Links all the key commentary, legislation, forms and precedents from the online service to save you time.Learn More
Today (4 January) is what the media calls 'Divorce Day', the day when enquiries about divorce to family lawyers are alleged to peak.A poll of Resolution's family lawyer members taken at the outset of 2015 found that 82% did not report a spike in enquiries in the first week of January. However, we do know that there is a substantial increase in people searching for information online about family law and separation during January. This suggests that focus should be shifted from sensationalising 'Divorce Day' to ensuring families have access to appropriate and balanced information about managing separation in a way that minimises conflict and the impact on children.
Jo Edwards, chair of Resolution, says:
'We do know that January is the time when online searches for information about divorce and separation reach their peak. The festive season can be difficult for many families, fraught as it is with expectations and obligations. Many may have already decided before Christmas that they wish to separate, but hold off doing so until the New Year for the sake of the family. But to dub today "Divorce Day" trivialises the very painful and difficult decisions couples make when they separate.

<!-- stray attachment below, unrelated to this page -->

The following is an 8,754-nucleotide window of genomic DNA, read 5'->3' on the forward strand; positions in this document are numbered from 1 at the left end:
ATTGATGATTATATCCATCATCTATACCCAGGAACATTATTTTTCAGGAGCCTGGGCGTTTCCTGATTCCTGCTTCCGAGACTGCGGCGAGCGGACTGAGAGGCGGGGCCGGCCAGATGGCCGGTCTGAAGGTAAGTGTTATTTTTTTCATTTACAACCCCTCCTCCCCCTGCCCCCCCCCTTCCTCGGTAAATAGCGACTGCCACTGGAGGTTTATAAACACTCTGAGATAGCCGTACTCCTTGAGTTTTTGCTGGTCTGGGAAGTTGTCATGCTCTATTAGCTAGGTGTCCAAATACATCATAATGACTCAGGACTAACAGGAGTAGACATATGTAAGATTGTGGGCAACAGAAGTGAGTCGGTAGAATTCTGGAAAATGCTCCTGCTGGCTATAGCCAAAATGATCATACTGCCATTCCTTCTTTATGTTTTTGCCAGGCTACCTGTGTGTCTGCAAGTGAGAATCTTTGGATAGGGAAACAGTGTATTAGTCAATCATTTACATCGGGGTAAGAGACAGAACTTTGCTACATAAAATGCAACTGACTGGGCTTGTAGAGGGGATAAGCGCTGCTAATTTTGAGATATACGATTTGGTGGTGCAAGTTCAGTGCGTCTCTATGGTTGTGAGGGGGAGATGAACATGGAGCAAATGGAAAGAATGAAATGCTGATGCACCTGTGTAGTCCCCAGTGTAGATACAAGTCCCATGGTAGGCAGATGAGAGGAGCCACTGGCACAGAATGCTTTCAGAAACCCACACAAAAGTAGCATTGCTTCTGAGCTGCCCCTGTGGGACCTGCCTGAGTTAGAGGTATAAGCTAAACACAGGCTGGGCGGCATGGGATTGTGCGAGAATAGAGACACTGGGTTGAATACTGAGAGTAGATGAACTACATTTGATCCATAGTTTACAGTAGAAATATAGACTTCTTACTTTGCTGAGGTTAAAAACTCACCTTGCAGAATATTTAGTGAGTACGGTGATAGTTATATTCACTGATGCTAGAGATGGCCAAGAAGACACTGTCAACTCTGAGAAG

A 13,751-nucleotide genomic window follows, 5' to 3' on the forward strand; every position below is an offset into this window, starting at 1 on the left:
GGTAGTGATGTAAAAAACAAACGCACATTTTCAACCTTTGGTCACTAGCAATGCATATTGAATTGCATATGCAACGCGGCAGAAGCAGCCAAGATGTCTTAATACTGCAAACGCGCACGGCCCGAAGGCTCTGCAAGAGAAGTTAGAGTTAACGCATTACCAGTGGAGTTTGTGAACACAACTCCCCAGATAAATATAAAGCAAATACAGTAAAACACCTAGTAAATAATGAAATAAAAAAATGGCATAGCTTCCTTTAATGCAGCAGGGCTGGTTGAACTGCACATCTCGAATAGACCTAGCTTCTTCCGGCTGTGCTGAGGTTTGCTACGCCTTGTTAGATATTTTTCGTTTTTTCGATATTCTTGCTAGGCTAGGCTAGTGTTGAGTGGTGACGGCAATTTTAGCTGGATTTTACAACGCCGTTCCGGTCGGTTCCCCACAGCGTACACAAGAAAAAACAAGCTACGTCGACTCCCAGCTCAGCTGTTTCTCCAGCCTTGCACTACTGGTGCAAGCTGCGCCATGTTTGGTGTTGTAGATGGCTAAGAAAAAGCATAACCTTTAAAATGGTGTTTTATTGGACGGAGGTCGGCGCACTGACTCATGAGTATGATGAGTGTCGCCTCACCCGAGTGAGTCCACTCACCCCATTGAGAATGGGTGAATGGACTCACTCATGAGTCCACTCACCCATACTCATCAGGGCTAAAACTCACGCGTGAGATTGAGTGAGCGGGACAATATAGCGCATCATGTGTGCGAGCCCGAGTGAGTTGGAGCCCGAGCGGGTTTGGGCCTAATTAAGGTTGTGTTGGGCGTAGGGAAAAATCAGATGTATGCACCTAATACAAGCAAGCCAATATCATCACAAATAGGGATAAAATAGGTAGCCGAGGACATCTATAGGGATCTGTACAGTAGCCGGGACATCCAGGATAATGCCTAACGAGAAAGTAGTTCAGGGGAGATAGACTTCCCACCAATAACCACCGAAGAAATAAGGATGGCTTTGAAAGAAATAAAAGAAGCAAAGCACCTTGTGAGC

In fact, 82% of Resolution members polled reported that they did not see any immediate spike in new cases or enquiries at the beginning of 2015, which suggests that most people are looking for information initially, rather than taking immediate action on 1 January.
Many of these people may not go on to separate - some will benefit from counselling support such as that offered by Relate. For those that do separate, I would advise exploring a lower-conflict dispute resolution channel such as mediation, collaborative practice or arbitration, which can minimise the impact of separation on children and future relationships. If your New Year's resolution is to separate, there is a better way to do it.'
"the principal (monthly) periodical dealing with contemporary issues" Sir Mark Potter P